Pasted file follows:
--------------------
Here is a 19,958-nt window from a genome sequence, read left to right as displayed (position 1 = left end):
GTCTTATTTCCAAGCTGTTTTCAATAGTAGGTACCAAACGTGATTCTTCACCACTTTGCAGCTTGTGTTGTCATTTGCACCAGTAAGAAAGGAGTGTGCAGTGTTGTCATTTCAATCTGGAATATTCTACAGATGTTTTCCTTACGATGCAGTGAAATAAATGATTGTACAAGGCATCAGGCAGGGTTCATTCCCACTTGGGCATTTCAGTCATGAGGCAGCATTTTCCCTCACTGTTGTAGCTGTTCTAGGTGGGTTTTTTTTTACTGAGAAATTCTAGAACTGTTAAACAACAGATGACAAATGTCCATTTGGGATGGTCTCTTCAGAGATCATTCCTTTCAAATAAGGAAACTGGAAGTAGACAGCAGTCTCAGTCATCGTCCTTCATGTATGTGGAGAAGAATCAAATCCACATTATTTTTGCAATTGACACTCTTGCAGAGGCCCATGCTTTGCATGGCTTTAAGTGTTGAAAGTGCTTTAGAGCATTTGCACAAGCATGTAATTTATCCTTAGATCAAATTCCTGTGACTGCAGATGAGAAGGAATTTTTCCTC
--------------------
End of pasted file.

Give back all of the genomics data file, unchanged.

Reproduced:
Here is a 19,958-nt window from a genome sequence, read left to right as displayed (position 1 = left end):
GTCTTATTTCCAAGCTGTTTTCAATAGTAGGTACCAAACGTGATTCTTCACCACTTTGCAGCTTGTGTTGTCATTTGCACCAGTAAGAAAGGAGTGTGCAGTGTTGTCATTTCAATCTGGAATATTCTACAGATGTTTTCCTTACGATGCAGTGAAATAAATGATTGTACAAGGCATCAGGCAGGGTTCATTCCCACTTGGGCATTTCAGTCATGAGGCAGCATTTTCCCTCACTGTTGTAGCTGTTCTAGGTGGGTTTTTTTTTACTGAGAAATTCTAGAACTGTTAAACAACAGATGACAAATGTCCATTTGGGATGGTCTCTTCAGAGATCATTCCTTTCAAATAAGGAAACTGGAAGTAGACAGCAGTCTCAGTCATCGTCCTTCATGTATGTGGAGAAGAATCAAATCCACATTATTTTTGCAATTGACACTCTTGCAGAGGCCCATGCTTTGCATGGCTTTAAGTGTTGAAAGTGCTTTAGAGCATTTGCACAAGCATGTAATTTATCCTTAGATCAAATTCCTGTGACTGCAGATGAGAAGGAATTTTTCCTC